of the Pentagon’s Star Wars missile tests; the refusal to make
public the SEC investigative files on Bush’s slippery stock
deal with Harken Energy Inc.”


Access
Reports’ Hammitt said, “This Administration has the same
basic distaste for open government as we saw during the Reagan years,
but I think it has been much more aggressive in trying out new constitutional
separation of powers arguments in attempts to basically make such
laws go away.”



Ashcroft
Retools FOIA



H

ammitt’s
characterization takes us back to October 2001 when, with only a
few hard-core right-to-know advocates paying attention, Attorney
General John Ashcroft issued a memorandum regarding FOIA policy.
In preparation before the events of September 11, the memo reflected
“a movement back to the policy of the Reagan administration,”
observed

Access Reports.
The new policy superseded Attorney General Janet Reno’s 1993
memo, replacing her “foreseeable harm” test, which emphasized
disclosure, with Ash- croft’s “sound legal basis”
test that makes the withholding of records easier.



While
these changes seem like legalese blather—more subtle than substantive—they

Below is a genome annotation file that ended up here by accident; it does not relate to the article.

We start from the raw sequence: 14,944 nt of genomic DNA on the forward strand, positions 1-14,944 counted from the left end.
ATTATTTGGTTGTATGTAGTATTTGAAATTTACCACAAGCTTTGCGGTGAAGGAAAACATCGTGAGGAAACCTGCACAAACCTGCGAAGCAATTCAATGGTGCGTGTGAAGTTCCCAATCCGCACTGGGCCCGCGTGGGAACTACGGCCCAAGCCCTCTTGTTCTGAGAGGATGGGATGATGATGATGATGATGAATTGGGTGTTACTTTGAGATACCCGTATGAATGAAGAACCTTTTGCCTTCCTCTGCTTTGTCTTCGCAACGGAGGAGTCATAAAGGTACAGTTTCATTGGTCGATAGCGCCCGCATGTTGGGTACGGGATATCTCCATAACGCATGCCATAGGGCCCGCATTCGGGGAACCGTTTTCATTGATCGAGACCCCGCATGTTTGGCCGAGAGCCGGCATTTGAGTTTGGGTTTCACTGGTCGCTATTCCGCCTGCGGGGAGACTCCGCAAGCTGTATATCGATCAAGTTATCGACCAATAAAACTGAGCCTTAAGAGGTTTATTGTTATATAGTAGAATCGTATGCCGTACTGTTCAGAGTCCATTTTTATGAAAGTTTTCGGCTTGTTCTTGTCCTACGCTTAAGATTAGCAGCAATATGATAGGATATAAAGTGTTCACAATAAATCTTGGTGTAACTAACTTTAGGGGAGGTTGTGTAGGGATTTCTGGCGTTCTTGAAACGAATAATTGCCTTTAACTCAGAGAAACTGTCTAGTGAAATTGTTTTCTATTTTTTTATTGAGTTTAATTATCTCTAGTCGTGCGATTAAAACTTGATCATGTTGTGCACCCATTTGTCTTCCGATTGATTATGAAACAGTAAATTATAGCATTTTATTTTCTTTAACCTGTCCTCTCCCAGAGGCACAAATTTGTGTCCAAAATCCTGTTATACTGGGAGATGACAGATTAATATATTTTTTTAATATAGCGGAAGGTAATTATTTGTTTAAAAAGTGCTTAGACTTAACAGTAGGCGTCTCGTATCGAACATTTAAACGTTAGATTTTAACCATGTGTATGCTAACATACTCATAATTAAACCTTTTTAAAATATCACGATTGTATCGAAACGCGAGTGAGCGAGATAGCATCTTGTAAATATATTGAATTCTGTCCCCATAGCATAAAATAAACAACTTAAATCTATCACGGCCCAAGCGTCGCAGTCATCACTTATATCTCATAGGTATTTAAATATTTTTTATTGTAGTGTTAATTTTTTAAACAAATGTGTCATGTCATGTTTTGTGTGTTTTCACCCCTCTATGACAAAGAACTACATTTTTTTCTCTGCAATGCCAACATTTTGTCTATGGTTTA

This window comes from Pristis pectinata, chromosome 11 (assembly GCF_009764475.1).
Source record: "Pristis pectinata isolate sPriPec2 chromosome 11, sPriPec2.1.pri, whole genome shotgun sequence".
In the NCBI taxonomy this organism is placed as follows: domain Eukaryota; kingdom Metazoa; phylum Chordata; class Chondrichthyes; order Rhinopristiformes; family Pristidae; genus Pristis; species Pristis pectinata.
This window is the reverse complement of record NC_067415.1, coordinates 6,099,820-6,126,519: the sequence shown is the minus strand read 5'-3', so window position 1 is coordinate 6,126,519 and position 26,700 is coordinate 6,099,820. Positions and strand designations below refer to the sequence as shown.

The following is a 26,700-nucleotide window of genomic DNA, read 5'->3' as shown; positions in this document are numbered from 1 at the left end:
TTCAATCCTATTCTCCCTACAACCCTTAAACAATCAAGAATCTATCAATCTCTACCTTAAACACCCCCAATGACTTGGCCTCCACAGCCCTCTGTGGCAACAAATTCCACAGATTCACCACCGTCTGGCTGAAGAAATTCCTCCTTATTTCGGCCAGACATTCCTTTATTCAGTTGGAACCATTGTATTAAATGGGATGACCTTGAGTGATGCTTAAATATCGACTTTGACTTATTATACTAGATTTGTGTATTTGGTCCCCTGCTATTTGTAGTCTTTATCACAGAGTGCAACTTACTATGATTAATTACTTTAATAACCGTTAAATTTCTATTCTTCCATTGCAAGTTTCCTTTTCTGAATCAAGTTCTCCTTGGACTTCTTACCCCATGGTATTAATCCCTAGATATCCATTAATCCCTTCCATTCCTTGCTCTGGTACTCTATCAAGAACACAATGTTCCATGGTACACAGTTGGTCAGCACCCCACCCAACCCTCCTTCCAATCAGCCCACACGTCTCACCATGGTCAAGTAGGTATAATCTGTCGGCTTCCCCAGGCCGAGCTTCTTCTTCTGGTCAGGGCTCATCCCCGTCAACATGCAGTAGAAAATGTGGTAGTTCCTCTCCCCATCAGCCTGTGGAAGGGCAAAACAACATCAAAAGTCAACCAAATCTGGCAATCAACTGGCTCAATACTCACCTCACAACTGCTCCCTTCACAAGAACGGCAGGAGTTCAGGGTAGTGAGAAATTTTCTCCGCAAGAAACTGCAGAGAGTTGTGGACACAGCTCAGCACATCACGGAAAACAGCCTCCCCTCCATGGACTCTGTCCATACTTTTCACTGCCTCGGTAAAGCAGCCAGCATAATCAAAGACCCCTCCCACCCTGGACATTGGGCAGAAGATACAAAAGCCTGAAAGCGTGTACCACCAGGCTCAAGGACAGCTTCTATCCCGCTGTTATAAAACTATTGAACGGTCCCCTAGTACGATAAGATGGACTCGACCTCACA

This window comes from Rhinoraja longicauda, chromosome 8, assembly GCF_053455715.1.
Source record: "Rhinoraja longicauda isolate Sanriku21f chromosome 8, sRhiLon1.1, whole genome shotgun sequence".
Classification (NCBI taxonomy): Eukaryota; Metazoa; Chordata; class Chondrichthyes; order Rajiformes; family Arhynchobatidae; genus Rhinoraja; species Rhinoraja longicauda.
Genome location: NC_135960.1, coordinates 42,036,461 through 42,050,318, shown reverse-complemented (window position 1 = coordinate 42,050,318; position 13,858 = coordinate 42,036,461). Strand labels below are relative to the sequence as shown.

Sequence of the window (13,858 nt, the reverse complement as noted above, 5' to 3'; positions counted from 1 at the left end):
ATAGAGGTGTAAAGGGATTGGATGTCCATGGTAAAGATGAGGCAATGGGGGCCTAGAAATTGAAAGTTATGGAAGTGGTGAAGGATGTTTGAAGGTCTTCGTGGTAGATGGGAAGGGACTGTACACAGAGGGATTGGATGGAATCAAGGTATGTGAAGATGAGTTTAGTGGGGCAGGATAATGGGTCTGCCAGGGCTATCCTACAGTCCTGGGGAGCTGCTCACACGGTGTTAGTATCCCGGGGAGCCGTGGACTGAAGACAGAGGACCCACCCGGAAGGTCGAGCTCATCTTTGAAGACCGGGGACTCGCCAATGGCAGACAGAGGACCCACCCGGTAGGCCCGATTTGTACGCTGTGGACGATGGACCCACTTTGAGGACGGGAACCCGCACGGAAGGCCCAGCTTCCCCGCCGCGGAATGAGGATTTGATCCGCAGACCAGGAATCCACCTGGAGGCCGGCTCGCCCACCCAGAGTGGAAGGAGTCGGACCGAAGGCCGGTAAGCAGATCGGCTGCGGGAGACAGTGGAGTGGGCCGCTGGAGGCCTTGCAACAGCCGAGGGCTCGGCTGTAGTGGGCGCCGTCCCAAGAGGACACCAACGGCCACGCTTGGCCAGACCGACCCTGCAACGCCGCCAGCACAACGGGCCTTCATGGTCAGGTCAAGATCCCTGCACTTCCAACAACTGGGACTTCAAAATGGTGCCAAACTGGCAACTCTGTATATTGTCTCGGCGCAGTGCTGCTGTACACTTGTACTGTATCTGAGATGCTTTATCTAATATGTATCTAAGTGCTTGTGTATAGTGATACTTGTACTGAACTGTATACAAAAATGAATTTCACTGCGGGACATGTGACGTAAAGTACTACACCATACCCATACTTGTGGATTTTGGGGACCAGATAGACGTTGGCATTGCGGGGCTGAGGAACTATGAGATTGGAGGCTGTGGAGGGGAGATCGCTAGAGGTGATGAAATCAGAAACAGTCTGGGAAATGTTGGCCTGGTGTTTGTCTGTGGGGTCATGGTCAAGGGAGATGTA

actually represent a significant change in policy.


Since
its inception, the Freedom of Information Act “has been hailed
as one of our greatest democratic reforms…allow[ing] ordinary
citizens to hold the government accountable by requesting and scrutinizing
public documents and records,” observed Ruth Rosen in a

San
Francisco Chronicle

column. “This act allowed greater access
to FBI records; access that had been previously severely proscribed.
Without it, journalists, newspapers, historians and watchdog groups
would never be able to keep the government honest,” she added.


A
refresher: The Freedom of Information Act was enacted by Congress
and signed by President Lyndon Johnson in 1966. But it wasn’t
until seven years later when Congress, in the aftermath of the Nixon
White House’s Watergate scandal, overrode President Ford’s
veto and passed the Privacy Act of 1974. Ruth Rosen calls the FOIA
“our post-Watergate reward…. [and] our national sunshine
law, legislation that forces agencies to disclose their public records
and documents.”


Although
succeeding Attorneys General have issued memos reversing or modifying
the policies of their predecessor, “there is no substantial
empirical evidence that any of these memos worked a significant
influence on implementation,” Access Reports notes. However,
“They do set a tone by which the administration will be known.”


In
the October 2001 memo, Attorney General Ashcroft recognizes, “It
is only through a well- informed citizenry that the leaders of our
nation remain accountable to the governed and the American people
can be assured that neither fraud nor government waste is concealed.”
Then he raises the question of “other fundamental values”